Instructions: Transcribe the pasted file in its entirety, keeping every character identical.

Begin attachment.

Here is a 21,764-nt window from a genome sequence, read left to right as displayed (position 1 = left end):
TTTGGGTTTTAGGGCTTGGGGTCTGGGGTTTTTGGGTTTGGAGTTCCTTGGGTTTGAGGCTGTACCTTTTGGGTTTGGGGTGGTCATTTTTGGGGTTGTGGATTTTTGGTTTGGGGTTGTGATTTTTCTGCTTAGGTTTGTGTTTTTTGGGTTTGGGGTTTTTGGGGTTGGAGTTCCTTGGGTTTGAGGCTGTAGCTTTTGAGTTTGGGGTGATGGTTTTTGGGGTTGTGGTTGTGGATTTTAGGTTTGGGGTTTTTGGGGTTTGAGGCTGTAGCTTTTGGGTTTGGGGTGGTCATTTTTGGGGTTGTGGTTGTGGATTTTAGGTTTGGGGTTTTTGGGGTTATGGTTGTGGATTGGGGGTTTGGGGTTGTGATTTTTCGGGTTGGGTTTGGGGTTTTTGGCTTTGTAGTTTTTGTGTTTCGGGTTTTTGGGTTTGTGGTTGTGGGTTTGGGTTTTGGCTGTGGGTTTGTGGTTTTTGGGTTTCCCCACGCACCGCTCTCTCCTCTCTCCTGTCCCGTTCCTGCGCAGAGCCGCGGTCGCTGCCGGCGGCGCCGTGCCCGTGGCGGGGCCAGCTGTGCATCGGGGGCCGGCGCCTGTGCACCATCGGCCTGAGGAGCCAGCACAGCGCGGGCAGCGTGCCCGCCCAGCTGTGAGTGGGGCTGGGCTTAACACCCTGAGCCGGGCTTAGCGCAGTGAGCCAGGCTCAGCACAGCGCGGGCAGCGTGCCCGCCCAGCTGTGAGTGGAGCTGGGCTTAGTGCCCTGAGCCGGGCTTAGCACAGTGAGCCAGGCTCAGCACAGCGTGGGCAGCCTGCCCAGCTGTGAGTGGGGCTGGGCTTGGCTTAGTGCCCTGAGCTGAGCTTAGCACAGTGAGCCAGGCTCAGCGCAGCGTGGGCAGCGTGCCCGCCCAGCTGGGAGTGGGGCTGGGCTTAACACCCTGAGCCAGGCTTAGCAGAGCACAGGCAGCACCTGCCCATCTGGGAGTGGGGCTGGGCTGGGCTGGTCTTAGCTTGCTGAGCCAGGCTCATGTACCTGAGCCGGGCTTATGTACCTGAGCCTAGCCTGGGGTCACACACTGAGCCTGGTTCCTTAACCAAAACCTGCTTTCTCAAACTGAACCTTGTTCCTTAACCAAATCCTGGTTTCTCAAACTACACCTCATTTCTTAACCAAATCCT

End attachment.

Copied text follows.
Here is a 21,764-nt window from a genome sequence, read left to right as displayed (position 1 = left end):
TTTGGGTTTTAGGGCTTGGGGTCTGGGGTTTTTGGGTTTGGAGTTCCTTGGGTTTGAGGCTGTACCTTTTGGGTTTGGGGTGGTCATTTTTGGGGTTGTGGATTTTTGGTTTGGGGTTGTGATTTTTCTGCTTAGGTTTGTGTTTTTTGGGTTTGGGGTTTTTGGGGTTGGAGTTCCTTGGGTTTGAGGCTGTAGCTTTTGAGTTTGGGGTGATGGTTTTTGGGGTTGTGGTTGTGGATTTTAGGTTTGGGGTTTTTGGGGTTTGAGGCTGTAGCTTTTGGGTTTGGGGTGGTCATTTTTGGGGTTGTGGTTGTGGATTTTAGGTTTGGGGTTTTTGGGGTTATGGTTGTGGATTGGGGGTTTGGGGTTGTGATTTTTCGGGTTGGGTTTGGGGTTTTTGGCTTTGTAGTTTTTGTGTTTCGGGTTTTTGGGTTTGTGGTTGTGGGTTTGGGTTTTGGCTGTGGGTTTGTGGTTTTTGGGTTTCCCCACGCACCGCTCTCTCCTCTCTCCTGTCCCGTTCCTGCGCAGAGCCGCGGTCGCTGCCGGCGGCGCCGTGCCCGTGGCGGGGCCAGCTGTGCATCGGGGGCCGGCGCCTGTGCACCATCGGCCTGAGGAGCCAGCACAGCGCGGGCAGCGTGCCCGCCCAGCTGTGAGTGGGGCTGGGCTTAACACCCTGAGCCGGGCTTAGCGCAGTGAGCCAGGCTCAGCACAGCGCGGGCAGCGTGCCCGCCCAGCTGTGAGTGGAGCTGGGCTTAGTGCCCTGAGCCGGGCTTAGCACAGTGAGCCAGGCTCAGCACAGCGTGGGCAGCCTGCCCAGCTGTGAGTGGGGCTGGGCTTGGCTTAGTGCCCTGAGCTGAGCTTAGCACAGTGAGCCAGGCTCAGCGCAGCGTGGGCAGCGTGCCCGCCCAGCTGGGAGTGGGGCTGGGCTTAACACCCTGAGCCAGGCTTAGCAGAGCACAGGCAGCACCTGCCCATCTGGGAGTGGGGCTGGGCTGGGCTGGTCTTAGCTTGCTGAGCCAGGCTCATGTACCTGAGCCGGGCTTATGTACCTGAGCCTAGCCTGGGGTCACACACTGAGCCTGGTTCCTTAACCAAAACCTGCTTTCTCAAACTGAACCTTGTTCCTTAACCAAATCCTGGTTTCTCAAACTACACCTCATTTCTTAACCAAATCCT